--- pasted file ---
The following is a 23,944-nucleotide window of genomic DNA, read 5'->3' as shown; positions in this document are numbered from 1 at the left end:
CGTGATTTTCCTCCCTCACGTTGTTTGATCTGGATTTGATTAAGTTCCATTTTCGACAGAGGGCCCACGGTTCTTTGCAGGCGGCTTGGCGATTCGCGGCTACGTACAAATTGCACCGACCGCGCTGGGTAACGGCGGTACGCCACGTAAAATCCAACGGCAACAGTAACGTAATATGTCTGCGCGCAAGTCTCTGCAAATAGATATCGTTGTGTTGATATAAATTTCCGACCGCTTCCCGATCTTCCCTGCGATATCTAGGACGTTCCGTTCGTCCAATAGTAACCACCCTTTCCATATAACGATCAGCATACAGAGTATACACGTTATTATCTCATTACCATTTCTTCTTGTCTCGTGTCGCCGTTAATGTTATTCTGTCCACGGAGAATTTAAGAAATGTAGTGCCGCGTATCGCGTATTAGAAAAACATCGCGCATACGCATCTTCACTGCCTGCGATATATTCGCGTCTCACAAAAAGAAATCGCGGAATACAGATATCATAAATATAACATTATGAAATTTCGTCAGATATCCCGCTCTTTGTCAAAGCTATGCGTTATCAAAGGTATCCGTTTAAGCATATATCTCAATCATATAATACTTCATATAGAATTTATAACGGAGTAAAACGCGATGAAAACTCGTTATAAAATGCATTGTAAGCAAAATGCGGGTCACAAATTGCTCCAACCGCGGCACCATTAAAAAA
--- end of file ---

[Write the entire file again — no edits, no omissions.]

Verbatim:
The following is a 23,944-nucleotide window of genomic DNA, read 5'->3' as shown; positions in this document are numbered from 1 at the left end:
CGTGATTTTCCTCCCTCACGTTGTTTGATCTGGATTTGATTAAGTTCCATTTTCGACAGAGGGCCCACGGTTCTTTGCAGGCGGCTTGGCGATTCGCGGCTACGTACAAATTGCACCGACCGCGCTGGGTAACGGCGGTACGCCACGTAAAATCCAACGGCAACAGTAACGTAATATGTCTGCGCGCAAGTCTCTGCAAATAGATATCGTTGTGTTGATATAAATTTCCGACCGCTTCCCGATCTTCCCTGCGATATCTAGGACGTTCCGTTCGTCCAATAGTAACCACCCTTTCCATATAACGATCAGCATACAGAGTATACACGTTATTATCTCATTACCATTTCTTCTTGTCTCGTGTCGCCGTTAATGTTATTCTGTCCACGGAGAATTTAAGAAATGTAGTGCCGCGTATCGCGTATTAGAAAAACATCGCGCATACGCATCTTCACTGCCTGCGATATATTCGCGTCTCACAAAAAGAAATCGCGGAATACAGATATCATAAATATAACATTATGAAATTTCGTCAGATATCCCGCTCTTTGTCAAAGCTATGCGTTATCAAAGGTATCCGTTTAAGCATATATCTCAATCATATAATACTTCATATAGAATTTATAACGGAGTAAAACGCGATGAAAACTCGTTATAAAATGCATTGTAAGCAAAATGCGGGTCACAAATTGCTCCAACCGCGGCACCATTAAAAAA